Endurance riding explained

Want to try endurance riding with your horse? With advice from Julie Martin, a UKCC Level 3 endurance coach, we've compiled this handy guide so you can know what to expect.

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What is endurance riding? 

Endurance riding sees both horse and rider tackling long distances in a set amount of time. The distances can vary in their length - one of the most famous long-distance rides is the Mongol Derby, which is 1000km long.

Thankfully they're not all this long and there's plenty of races up and down the country for you to have a go at! 

How fit does my horse have to be before I can try endurance riding?

Most healthy, sound horses who are ridden regularly should be able to do 32-40km (20 to 25 miles) at 8-10kph (5-6mph), which is what's required at Novice level, but there are shorter pleasure rides that can be ridden at a slower speed. 

If you want to progress further, you'll have to spend more time building your horse's fitness.

There are a number of UKCC endurance coaches around the country who can help you plan and prepare for competitions or pleasure rides to help you and your horse succeed.

Local groups of Endurance GB also run training sessions and workshops. 

Finally, remember you have to be reasonably fit too, so up your cardio exercise.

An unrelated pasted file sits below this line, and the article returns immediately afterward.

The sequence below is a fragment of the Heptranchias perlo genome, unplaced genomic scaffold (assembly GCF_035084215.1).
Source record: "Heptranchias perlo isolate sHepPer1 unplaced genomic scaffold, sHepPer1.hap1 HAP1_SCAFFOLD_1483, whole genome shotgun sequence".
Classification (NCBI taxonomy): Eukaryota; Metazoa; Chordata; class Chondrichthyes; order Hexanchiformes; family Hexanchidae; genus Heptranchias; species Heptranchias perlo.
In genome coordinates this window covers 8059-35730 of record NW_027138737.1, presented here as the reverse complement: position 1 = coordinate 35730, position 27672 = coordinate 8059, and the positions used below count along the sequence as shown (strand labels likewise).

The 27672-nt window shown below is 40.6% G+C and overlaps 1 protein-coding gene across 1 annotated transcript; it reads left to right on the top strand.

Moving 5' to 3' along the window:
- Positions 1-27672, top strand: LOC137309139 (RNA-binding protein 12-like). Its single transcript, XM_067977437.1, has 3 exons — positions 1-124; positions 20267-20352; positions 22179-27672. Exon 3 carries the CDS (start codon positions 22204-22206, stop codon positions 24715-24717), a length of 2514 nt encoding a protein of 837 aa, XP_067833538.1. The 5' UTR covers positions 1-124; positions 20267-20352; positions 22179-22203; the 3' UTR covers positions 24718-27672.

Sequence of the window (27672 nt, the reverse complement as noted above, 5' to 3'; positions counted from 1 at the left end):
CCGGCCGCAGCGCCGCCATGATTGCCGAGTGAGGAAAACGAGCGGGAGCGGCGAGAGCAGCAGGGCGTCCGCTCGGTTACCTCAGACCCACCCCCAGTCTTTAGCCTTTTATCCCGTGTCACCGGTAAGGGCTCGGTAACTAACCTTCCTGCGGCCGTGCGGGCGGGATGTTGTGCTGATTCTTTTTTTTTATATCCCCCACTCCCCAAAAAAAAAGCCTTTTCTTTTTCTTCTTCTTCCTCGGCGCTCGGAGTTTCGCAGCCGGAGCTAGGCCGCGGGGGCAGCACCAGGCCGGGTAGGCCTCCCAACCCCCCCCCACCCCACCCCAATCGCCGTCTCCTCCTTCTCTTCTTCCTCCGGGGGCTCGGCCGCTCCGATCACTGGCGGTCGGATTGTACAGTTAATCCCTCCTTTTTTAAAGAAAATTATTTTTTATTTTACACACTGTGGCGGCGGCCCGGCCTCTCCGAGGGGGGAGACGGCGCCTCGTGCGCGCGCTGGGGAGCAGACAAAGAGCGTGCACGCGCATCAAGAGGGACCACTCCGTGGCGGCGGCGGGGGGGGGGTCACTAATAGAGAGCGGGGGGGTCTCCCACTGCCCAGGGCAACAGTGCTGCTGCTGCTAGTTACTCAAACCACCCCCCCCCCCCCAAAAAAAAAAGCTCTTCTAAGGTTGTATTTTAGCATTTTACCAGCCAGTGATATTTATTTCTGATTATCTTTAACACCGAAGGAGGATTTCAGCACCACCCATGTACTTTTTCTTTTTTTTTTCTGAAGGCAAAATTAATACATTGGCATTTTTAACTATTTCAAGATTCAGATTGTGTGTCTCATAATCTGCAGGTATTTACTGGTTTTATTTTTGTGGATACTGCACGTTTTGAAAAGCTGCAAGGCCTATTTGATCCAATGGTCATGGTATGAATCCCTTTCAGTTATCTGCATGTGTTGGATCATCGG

How can I find out what endurance riding events are like? 

It's a good idea to go along to an endurance ride to watch or volunteer. This will give you an insight into what's involved.

How can I find out about endurance riding events?

There are endurance rides throughout the country, with the main season being from March to October. 

Endurance GB is the national governing body for the sport, and you can find a list of rides on their website (link at bottom of the page). 

Ride organisers can be contacted if you have any queries about the classes, and there are also local groups who run social and training rides. 

In some areas, Sport Endurance also run rides, see www.sportendurance.co.uk

How can enter?

Ride entries can be made online or by post, and if you have any difficulty with the forms, the ride organiser will be happy to help. 

What happens at an endurance riding event?

You'll receive instructions detailing your number and vetting time, as well as a map of the route. 

The routes are usually well marked, but you should carry your own map. 

On arrival, collect your number from the secretary and check the notice board for any updates to the route or rider information.  

At a national ride, you'll take your horse to a farrier to check his feet, and next is the vetting. Your horse's heart rate will be taken and he'll be checked for soundness.

When you're tacked up, you head over to the start and follow the route. Once through the finish, you have up to half an hour to prepare your horse for the final vetting. 

After then you'll need to take your number back and collect your rosette. 

Most importantly - enjoy yourself! That's what it's all about. 

Find out more about the sport at www.endurancegb.co.uk